Mad to be Normal is based on the true story of controversial 1960s psychiatrist Dr R.D. Laing, a man who wanted to change the attitude of how people were treated when diagnosed as being a little ‘mad’ or cerebrally unstable, i.e. those with mental health issues.
Focusing on the five years when Dr Laing ran Kingsley Hall in East London, David Tennant plays the notorious Doctor who dared to think outside of the box. Whilst other practices were administering tranquilisers and electric shock treatment , Laing wanted to allow his patients the chance to live out their ‘madness’ with the hope they’d either heal themselves or, more simply, just exist without the need for endless tests, trials and temporary cures for their illnesses.
Laing was considered quite revolutionary in some circles and his unorthodox methods meant those in medical circles had fluctuating opinions and it brought him a level of fame, in a sense. What Mad to be Normal shows us is how in-depth Laing would go to help treat those in his care but it’s also very clear that his style didn’t work for everyone who came into his ‘home’.
Director and writer Robert Mullan, who co-wrote the screenplay with previous collaborator Tracy Moreton, offers us a curious insight into his days within the home-made hospital, showing us all the positive and negative elements of his work and although the film feels a little disjointed in occasional moments, it’s David Tennant’s performance that continues to captivate from start to finish. His Laing is smart, honest, tortured but also often right when it comes to how we treat people with mental health problems.
The film doesn’t hide away from his use of LSD to try and help patients out of a catatonic-type state, nor the self-healing ‘metanoia’ which endeavours to help patients find their way back to some sense of normality. As previously mentioned, these things didn’t work for everyone but it’s nevertheless a compelling watch and still a relevant comment on society, and especially how we treat those who aren’t considered as ‘normal’. Granted, things have changed a lot since then, especially our medical understanding, but with Tennant at the fore of the beliefs, he fully embodies Laing. Alongside him is excellent Elisabeth Moss, as his dedicated and honest partner Angie Wood, those two help facilitate our interest to stay with the story throughout.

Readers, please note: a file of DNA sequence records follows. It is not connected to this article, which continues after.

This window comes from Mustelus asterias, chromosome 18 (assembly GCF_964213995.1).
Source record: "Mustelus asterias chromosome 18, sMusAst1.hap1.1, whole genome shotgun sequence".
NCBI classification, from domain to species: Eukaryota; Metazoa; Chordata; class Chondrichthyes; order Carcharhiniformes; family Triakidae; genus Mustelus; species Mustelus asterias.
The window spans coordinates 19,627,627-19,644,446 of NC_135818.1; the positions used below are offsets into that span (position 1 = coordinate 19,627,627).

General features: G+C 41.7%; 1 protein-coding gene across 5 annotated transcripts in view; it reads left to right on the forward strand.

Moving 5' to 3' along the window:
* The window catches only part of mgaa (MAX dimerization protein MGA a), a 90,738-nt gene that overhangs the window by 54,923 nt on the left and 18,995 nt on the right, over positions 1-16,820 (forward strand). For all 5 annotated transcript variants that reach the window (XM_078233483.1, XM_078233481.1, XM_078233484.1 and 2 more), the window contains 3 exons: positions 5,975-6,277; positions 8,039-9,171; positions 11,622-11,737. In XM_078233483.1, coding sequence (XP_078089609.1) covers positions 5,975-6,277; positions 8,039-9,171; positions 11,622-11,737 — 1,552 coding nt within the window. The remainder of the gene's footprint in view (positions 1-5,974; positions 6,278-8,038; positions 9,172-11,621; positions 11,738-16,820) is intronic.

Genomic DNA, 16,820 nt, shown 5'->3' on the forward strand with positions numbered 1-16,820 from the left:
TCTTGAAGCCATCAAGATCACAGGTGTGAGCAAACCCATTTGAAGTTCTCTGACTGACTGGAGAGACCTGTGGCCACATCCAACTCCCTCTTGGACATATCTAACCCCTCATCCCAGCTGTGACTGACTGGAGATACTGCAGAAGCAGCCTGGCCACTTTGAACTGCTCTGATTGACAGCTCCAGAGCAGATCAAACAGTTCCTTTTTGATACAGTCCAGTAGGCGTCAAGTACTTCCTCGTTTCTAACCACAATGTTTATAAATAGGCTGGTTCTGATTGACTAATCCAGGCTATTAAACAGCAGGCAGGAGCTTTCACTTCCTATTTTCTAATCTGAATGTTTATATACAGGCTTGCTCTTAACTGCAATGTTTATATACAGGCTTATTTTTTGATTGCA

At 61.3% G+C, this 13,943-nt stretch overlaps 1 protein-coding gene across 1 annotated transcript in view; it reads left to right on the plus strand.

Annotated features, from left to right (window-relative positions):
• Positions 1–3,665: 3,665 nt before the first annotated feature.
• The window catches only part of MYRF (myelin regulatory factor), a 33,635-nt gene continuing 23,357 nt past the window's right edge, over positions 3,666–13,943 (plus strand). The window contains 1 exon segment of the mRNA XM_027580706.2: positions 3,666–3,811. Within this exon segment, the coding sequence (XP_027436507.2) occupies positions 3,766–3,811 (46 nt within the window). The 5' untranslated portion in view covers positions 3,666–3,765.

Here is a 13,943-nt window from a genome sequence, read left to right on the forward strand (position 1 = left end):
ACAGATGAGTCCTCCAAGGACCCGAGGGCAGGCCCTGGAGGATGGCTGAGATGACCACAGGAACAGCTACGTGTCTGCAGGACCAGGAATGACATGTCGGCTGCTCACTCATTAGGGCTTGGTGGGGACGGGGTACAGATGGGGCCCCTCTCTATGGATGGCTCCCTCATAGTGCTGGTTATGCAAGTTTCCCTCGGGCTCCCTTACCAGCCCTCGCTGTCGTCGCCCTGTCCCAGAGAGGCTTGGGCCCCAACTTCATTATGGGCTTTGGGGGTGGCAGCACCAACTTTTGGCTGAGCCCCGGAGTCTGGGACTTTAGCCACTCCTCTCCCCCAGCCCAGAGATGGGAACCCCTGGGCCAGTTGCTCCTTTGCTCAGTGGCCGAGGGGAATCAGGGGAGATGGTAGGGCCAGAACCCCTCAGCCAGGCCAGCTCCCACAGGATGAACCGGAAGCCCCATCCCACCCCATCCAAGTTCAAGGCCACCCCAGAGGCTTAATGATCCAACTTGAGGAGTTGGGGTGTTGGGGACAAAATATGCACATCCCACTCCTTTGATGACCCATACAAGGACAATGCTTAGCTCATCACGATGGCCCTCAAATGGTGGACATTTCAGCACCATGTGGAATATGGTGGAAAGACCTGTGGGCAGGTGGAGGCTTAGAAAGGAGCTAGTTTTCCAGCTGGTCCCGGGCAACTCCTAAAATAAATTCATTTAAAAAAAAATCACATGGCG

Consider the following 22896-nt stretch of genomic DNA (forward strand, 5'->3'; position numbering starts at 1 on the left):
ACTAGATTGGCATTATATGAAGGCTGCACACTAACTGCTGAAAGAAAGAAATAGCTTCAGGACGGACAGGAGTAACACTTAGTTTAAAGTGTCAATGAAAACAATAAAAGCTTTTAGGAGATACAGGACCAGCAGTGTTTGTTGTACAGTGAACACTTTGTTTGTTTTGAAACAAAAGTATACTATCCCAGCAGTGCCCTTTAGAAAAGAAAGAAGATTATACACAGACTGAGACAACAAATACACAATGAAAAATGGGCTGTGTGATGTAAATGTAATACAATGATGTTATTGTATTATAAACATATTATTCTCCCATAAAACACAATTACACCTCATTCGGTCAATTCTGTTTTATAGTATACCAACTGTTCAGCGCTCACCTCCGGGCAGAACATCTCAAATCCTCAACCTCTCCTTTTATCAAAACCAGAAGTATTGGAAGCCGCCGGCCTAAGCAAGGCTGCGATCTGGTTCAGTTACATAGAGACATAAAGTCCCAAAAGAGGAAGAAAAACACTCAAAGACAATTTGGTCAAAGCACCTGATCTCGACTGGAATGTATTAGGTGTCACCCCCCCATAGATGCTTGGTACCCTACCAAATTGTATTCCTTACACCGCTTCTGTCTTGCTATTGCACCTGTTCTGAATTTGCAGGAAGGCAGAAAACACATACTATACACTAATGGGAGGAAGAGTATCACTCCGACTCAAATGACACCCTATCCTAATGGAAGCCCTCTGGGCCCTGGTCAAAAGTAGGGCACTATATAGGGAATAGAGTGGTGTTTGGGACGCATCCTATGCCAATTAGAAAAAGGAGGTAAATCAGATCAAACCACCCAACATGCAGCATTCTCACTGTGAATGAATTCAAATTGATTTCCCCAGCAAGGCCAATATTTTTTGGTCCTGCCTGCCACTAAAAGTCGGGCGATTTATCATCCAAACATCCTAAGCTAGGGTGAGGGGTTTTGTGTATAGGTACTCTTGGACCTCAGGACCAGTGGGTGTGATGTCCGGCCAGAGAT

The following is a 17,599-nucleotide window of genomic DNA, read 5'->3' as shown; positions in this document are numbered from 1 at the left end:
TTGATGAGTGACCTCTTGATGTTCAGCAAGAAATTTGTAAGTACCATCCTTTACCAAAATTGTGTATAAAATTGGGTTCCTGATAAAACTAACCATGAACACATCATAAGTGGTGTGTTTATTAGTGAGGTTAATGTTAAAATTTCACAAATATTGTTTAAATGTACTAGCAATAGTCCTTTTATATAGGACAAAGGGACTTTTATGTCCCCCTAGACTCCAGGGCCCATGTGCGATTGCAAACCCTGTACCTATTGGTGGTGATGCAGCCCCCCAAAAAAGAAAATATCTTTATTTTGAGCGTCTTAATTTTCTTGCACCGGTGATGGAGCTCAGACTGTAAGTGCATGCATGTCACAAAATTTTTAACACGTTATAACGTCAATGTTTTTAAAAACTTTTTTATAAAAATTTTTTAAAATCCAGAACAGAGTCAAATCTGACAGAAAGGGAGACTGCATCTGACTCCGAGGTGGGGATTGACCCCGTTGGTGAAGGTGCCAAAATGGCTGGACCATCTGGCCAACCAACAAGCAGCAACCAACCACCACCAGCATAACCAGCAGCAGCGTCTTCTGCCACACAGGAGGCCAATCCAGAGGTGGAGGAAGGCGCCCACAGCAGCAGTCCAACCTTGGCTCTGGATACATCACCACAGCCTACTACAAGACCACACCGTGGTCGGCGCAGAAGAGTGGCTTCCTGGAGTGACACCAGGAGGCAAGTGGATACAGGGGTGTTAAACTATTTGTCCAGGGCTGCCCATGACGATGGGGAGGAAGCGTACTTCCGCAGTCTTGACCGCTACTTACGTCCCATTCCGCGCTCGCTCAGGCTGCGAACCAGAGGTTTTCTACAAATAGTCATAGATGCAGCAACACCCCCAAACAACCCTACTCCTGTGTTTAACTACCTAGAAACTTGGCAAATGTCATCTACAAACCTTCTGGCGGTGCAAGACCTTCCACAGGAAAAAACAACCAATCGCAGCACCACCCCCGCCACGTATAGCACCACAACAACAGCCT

Director Mullan has quite an impressive history with documentary making and so Mad to be Normal often has that docudrama ambiance but with a little more sincere, brutal truth than your average one. If anything, the film feels like homage to Laing and this is reiterated by its unusual flow with random editing cuts. In a number of sequences with serious moments, it can suddenly cut in and out into something with a completely different vibe. It’s arguable this imitates the content of the film but it can also be distracting.
Despite all this, the intrigue does absorb you and Tennant’s deeply authentic and nuanced performance really pulls you into Mad to be Normal impressively. This independent project tells an odd true story but one that’s very much of its time and lingers in the mind with candid truths and hopeful conclusions.